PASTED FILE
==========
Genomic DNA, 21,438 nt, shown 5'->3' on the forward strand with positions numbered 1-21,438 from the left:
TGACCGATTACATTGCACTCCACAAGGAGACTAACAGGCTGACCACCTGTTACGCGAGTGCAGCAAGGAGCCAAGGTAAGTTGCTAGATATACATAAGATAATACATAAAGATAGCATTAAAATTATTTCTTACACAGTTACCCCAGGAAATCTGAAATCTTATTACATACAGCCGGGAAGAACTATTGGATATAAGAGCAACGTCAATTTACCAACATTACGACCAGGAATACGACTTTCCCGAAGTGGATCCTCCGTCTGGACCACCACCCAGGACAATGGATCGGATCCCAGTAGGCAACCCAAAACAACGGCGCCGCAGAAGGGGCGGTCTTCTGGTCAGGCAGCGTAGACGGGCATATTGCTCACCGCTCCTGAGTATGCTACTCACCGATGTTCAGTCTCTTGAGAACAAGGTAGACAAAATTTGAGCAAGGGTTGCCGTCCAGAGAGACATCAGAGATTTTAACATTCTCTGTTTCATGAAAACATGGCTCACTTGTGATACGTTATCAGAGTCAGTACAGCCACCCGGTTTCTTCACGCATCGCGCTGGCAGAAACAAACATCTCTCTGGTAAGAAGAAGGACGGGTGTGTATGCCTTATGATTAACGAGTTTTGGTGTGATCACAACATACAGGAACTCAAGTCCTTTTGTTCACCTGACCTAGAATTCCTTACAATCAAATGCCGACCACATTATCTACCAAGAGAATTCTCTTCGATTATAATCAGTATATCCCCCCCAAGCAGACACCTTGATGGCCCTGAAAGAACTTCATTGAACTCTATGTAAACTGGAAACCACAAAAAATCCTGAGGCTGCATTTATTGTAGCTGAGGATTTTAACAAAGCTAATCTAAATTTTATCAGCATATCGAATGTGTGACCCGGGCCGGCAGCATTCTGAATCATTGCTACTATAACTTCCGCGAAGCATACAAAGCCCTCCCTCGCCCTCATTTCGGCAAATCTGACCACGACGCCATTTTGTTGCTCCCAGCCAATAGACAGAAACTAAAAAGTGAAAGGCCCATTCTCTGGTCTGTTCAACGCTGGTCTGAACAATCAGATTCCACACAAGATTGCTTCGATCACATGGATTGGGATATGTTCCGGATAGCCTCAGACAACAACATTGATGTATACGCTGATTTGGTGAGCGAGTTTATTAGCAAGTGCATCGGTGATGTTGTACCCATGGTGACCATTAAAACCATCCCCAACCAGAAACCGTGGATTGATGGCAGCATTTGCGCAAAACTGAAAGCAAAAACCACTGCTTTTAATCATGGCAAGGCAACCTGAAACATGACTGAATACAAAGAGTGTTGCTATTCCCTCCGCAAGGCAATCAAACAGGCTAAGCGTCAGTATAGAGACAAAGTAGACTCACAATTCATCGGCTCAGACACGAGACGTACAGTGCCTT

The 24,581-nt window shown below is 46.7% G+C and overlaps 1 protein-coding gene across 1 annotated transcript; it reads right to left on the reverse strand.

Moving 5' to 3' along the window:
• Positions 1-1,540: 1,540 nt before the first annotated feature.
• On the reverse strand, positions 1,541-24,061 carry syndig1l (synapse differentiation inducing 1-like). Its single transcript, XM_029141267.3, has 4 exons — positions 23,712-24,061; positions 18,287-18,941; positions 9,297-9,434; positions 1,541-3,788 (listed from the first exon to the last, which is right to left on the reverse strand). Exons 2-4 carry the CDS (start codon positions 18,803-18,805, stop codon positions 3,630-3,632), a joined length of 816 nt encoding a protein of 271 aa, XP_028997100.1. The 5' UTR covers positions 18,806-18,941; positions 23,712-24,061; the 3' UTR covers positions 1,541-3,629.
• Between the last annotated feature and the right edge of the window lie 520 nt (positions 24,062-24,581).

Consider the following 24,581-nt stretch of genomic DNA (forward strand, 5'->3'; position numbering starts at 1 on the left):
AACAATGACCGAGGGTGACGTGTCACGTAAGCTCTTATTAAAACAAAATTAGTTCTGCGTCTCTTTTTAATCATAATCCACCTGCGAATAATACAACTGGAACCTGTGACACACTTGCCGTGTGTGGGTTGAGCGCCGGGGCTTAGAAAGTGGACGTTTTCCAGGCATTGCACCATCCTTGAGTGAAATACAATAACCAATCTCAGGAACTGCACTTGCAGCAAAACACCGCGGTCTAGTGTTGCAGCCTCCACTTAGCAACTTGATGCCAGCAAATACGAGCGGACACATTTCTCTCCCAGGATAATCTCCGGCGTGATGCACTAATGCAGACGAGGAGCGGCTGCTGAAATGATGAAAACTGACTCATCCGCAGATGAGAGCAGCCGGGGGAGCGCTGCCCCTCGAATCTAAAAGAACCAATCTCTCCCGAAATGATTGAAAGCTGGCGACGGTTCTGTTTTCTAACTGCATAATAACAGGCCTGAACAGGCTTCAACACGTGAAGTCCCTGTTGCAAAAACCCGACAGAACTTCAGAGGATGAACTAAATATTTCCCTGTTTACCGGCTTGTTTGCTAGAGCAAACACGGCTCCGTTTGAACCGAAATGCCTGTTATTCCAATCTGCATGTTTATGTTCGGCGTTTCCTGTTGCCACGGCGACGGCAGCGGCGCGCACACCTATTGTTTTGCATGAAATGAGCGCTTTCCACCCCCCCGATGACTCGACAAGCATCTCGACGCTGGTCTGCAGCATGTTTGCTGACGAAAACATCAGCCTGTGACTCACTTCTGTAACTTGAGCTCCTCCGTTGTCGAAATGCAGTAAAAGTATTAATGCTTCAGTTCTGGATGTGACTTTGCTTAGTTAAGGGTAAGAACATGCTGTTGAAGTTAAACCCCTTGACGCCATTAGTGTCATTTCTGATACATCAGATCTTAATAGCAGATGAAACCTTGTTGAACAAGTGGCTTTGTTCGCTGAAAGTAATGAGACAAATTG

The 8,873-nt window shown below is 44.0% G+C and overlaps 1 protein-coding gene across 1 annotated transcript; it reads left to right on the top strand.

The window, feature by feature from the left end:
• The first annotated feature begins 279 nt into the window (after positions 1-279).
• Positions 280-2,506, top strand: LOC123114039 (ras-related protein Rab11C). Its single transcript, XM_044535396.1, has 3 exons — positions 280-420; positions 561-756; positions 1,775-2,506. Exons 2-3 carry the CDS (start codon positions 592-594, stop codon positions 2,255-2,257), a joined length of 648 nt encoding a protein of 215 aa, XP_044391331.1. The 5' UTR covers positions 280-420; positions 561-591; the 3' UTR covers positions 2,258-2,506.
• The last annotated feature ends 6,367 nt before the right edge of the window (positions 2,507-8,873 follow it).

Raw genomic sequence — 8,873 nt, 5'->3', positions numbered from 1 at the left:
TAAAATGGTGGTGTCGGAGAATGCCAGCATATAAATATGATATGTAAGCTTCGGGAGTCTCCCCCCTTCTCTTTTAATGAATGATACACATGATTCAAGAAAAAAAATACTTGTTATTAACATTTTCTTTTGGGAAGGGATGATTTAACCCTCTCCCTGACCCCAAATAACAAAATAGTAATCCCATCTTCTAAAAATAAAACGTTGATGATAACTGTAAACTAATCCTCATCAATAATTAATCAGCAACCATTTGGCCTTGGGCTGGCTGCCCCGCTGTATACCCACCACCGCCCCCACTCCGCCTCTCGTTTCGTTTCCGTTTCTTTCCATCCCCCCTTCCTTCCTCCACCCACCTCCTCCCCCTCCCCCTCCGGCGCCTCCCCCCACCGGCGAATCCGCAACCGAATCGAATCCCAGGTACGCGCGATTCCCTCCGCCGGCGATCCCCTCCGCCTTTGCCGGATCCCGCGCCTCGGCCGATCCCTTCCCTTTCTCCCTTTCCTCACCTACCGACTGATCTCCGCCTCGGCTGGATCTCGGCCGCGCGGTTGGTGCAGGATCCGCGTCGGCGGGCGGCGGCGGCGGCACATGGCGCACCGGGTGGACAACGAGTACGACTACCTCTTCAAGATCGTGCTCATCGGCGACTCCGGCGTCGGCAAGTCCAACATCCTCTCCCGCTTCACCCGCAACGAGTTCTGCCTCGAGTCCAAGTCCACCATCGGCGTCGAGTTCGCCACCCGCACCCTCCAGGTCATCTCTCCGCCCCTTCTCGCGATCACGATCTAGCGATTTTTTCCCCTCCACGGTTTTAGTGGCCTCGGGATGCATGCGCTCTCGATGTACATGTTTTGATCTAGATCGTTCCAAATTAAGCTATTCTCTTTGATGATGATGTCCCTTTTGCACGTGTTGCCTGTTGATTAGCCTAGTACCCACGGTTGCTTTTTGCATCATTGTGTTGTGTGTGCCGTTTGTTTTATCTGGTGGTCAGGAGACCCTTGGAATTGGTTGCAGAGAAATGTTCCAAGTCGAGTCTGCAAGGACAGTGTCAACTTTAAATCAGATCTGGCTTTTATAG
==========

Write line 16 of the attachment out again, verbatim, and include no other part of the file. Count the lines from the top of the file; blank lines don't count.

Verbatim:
TAAAATGGTGGTGTCGGAGAATGCCAGCATATAAATATGATATGTAAGCTTCGGGAGTCTCCCCCCTTCTCTTTTAATGAATGATACACATGATTCAAGAAAAAAAATACTTGTTATTAACATTTTCTTTTGGGAAGGGATGATTTAACCCTCTCCCTGACCCCAAATAACAAAATAGTAATCCCATCTTCTAAAAATAAAACGTTGATGATAACTGTAAACTAATCCTCATCAATAATTAATCAGCAACCATTTGGCCTTGGGCTGGCTGCCCCGCTGTATACCCACCACCGCCCCCACTCCGCCTCTCGTTTCGTTTCCGTTTCTTTCCATCCCCCCTTCCTTCCTCCACCCACCTCCTCCCCCTCCCCCTCCGGCGCCTCCCCCCACCGGCGAATCCGCAACCGAATCGAATCCCAGGTACGCGCGATTCCCTCCGCCGGCGATCCCCTCCGCCTTTGCCGGATCCCGCGCCTCGGCCGATCCCTTCCCTTTCTCCCTTTCCTCACCTACCGACTGATCTCCGCCTCGGCTGGATCTCGGCCGCGCGGTTGGTGCAGGATCCGCGTCGGCGGGCGGCGGCGGCGGCACATGGCGCACCGGGTGGACAACGAGTACGACTACCTCTTCAAGATCGTGCTCATCGGCGACTCCGGCGTCGGCAAGTCCAACATCCTCTCCCGCTTCACCCGCAACGAGTTCTGCCTCGAGTCCAAGTCCACCATCGGCGTCGAGTTCGCCACCCGCACCCTCCAGGTCATCTCTCCGCCCCTTCTCGCGATCACGATCTAGCGATTTTTTCCCCTCCACGGTTTTAGTGGCCTCGGGATGCATGCGCTCTCGATGTACATGTTTTGATCTAGATCGTTCCAAATTAAGCTATTCTCTTTGATGATGATGTCCCTTTTGCACGTGTTGCCTGTTGATTAGCCTAGTACCCACGGTTGCTTTTTGCATCATTGTGTTGTGTGTGCCGTTTGTTTTATCTGGTGGTCAGGAGACCCTTGGAATTGGTTGCAGAGAAATGTTCCAAGTCGAGTCTGCAAGGACAGTGTCAACTTTAAATCAGATCTGGCTTTTATAG